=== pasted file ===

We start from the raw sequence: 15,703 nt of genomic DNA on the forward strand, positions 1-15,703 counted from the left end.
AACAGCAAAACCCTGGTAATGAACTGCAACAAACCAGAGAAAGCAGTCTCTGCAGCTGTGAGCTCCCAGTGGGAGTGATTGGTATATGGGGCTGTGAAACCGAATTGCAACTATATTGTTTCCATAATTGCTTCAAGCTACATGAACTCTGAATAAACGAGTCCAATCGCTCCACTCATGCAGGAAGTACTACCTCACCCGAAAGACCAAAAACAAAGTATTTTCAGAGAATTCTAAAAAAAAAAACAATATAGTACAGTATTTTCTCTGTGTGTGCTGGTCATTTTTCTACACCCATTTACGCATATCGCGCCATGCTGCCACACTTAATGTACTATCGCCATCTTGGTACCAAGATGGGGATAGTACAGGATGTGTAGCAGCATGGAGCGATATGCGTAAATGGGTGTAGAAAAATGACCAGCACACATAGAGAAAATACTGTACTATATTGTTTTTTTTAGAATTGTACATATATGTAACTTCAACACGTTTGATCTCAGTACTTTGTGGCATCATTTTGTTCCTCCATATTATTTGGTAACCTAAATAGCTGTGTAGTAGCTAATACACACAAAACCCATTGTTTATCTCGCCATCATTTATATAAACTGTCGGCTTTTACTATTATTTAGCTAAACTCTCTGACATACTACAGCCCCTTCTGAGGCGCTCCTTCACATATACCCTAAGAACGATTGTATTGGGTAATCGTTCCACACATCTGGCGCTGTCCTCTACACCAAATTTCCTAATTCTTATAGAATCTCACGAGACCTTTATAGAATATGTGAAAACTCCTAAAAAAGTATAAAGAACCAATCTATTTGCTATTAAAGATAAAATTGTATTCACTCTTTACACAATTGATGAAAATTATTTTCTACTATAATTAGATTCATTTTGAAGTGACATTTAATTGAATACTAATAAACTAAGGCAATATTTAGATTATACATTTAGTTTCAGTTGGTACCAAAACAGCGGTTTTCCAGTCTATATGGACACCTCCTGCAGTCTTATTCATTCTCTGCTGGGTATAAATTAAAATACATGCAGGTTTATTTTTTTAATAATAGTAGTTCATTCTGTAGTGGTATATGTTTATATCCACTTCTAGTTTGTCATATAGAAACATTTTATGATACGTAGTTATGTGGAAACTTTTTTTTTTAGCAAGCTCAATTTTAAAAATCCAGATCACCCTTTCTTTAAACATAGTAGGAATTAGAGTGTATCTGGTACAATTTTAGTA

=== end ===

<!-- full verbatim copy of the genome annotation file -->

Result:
We start from the raw sequence: 15,703 nt of genomic DNA on the forward strand, positions 1-15,703 counted from the left end.
AACAGCAAAACCCTGGTAATGAACTGCAACAAACCAGAGAAAGCAGTCTCTGCAGCTGTGAGCTCCCAGTGGGAGTGATTGGTATATGGGGCTGTGAAACCGAATTGCAACTATATTGTTTCCATAATTGCTTCAAGCTACATGAACTCTGAATAAACGAGTCCAATCGCTCCACTCATGCAGGAAGTACTACCTCACCCGAAAGACCAAAAACAAAGTATTTTCAGAGAATTCTAAAAAAAAAAACAATATAGTACAGTATTTTCTCTGTGTGTGCTGGTCATTTTTCTACACCCATTTACGCATATCGCGCCATGCTGCCACACTTAATGTACTATCGCCATCTTGGTACCAAGATGGGGATAGTACAGGATGTGTAGCAGCATGGAGCGATATGCGTAAATGGGTGTAGAAAAATGACCAGCACACATAGAGAAAATACTGTACTATATTGTTTTTTTTAGAATTGTACATATATGTAACTTCAACACGTTTGATCTCAGTACTTTGTGGCATCATTTTGTTCCTCCATATTATTTGGTAACCTAAATAGCTGTGTAGTAGCTAATACACACAAAACCCATTGTTTATCTCGCCATCATTTATATAAACTGTCGGCTTTTACTATTATTTAGCTAAACTCTCTGACATACTACAGCCCCTTCTGAGGCGCTCCTTCACATATACCCTAAGAACGATTGTATTGGGTAATCGTTCCACACATCTGGCGCTGTCCTCTACACCAAATTTCCTAATTCTTATAGAATCTCACGAGACCTTTATAGAATATGTGAAAACTCCTAAAAAAGTATAAAGAACCAATCTATTTGCTATTAAAGATAAAATTGTATTCACTCTTTACACAATTGATGAAAATTATTTTCTACTATAATTAGATTCATTTTGAAGTGACATTTAATTGAATACTAATAAACTAAGGCAATATTTAGATTATACATTTAGTTTCAGTTGGTACCAAAACAGCGGTTTTCCAGTCTATATGGACACCTCCTGCAGTCTTATTCATTCTCTGCTGGGTATAAATTAAAATACATGCAGGTTTATTTTTTTAATAATAGTAGTTCATTCTGTAGTGGTATATGTTTATATCCACTTCTAGTTTGTCATATAGAAACATTTTATGATACGTAGTTATGTGGAAACTTTTTTTTTTAGCAAGCTCAATTTTAAAAATCCAGATCACCCTTTCTTTAAACATAGTAGGAATTAGAGTGTATCTGGTACAATTTTAGTA